updated 3/4/2008 6:16:06 PM ET 2008-03-04T23:16:06

Brazil’s Supreme Court is set to decide if scientists in Latin America’s largest country can conduct embryonic stem cell research, which many say can lead to cures for degenerative diseases such as Parkinson’s and Alzheimer’s.

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The court’s 11 justices are scheduled to rule Wednesday on a 2005 petition by then-Attorney General Claudio Fontelles, who argued that a new law allowing embryonic stem cell research was unconstitutional because it violates the right to life.

The law opened the way for research with embryos resulting from in-vitro fertilization that are frozen for at least three years.

“Brazil has the potential to be a significant leader in this field,” said Bernard Siegel, the executive director of the Florida-based Genetic Policy Institute. “And if the Supreme Court decides to allow this kind of research, then Brazil will become the Latin American leader in this field.”

He said Brazilian scientists have done “pathfinding” work with adult stem cells for the treatment of cardiovascular diseases and Type 1 diabetes, and they could make similar breakthroughs if given the green light to use embryonic stem cells.

Roman Catholic Church officials have urged the court to ban such research because the process involves destroying embryos, which it and other groups say ends human life.

“Our position is not against science,” Archbishop Geraldo Lyrio Rocha, president of the National Conference of Brazilian Bishops, said last week. “It is in favor of life.”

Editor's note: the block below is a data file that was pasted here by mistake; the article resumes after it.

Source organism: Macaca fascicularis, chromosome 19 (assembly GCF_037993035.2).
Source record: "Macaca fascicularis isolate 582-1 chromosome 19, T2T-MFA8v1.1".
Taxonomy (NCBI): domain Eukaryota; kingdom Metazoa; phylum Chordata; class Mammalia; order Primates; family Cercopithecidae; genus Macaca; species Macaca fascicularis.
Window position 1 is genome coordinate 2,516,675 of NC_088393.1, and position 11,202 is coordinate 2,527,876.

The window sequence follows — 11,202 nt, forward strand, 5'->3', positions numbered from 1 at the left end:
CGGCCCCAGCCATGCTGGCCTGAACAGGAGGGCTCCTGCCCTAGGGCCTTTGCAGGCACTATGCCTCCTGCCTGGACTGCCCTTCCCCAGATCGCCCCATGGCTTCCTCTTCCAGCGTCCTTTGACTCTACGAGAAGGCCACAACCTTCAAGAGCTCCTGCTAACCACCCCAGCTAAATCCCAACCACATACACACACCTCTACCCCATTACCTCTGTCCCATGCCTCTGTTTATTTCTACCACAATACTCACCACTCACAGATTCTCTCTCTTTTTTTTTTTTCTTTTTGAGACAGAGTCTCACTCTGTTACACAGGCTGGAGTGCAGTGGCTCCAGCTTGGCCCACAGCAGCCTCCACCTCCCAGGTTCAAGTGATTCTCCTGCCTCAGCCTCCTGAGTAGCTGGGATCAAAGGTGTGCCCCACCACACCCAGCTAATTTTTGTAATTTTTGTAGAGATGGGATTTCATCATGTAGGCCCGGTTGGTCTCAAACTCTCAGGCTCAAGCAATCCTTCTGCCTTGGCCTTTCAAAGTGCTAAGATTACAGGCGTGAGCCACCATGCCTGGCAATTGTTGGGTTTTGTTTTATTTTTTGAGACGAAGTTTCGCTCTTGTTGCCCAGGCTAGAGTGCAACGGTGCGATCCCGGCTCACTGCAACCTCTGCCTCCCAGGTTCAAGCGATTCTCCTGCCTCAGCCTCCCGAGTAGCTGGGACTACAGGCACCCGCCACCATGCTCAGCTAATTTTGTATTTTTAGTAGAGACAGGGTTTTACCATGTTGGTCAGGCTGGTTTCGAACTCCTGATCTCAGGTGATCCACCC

But Brazilian President Luiz Inacio Lula da Silva defended the law Tuesday.

“I favor approval,” Silva told reporters. “I don’t think the world can renounce scientific knowledge that can save mankind from many things.”

Church objections to the research do not apply to adult stem cells, which Rocha called “ethically acceptable.”

Adult stem cells, which are harvested without destroying an embryo, can be used to recuperate damaged tissue. But scientists say they are less flexible than embryonic stem cells, which can develop into different types of cells.

“Embryonic stem cells are more powerful and offer many more possibilities to find cures for diseases like Parkinson’s and Alzheimer’s,” said Mayana Katz, a University of Sao Paulo geneticist.

While embryonic stem cell research is legal, she said scientists have put most projects on the back burner pending the Supreme Court’s ruling.

“We want the chance of conducting the kind of research being done in developed countries like Great Britain, Sweden, Japan and Israel,” Katz added.

Meanwhile, a January survey conducted by the Public Opinion Research Institute, or Ibope, shows that 95 percent of those interviewed favor embryonic stem cell research.

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